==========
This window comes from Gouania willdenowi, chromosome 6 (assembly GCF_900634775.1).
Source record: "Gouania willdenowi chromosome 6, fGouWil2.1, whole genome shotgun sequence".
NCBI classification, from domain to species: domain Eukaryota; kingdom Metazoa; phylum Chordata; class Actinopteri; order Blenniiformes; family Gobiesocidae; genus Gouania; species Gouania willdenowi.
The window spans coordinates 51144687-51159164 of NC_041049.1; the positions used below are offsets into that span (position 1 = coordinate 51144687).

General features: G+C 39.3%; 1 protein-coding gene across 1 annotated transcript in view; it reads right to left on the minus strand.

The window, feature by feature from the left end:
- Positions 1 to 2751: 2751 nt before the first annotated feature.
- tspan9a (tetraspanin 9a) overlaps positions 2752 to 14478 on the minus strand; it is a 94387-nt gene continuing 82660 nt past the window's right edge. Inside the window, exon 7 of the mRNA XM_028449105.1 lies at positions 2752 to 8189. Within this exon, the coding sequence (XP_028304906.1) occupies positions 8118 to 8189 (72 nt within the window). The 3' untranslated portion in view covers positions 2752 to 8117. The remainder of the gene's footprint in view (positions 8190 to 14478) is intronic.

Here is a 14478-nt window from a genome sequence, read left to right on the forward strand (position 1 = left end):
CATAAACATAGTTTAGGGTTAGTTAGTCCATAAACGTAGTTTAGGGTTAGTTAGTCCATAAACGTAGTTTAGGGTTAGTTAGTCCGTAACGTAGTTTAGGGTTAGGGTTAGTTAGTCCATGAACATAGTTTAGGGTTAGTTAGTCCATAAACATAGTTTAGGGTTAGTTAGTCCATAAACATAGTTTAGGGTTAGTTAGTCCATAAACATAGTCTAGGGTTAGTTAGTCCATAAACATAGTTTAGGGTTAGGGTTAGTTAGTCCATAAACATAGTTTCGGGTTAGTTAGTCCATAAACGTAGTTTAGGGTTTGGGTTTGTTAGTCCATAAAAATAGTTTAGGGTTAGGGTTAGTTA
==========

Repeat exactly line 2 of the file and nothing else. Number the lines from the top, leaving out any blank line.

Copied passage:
Source record: "Gouania willdenowi chromosome 6, fGouWil2.1, whole genome shotgun sequence".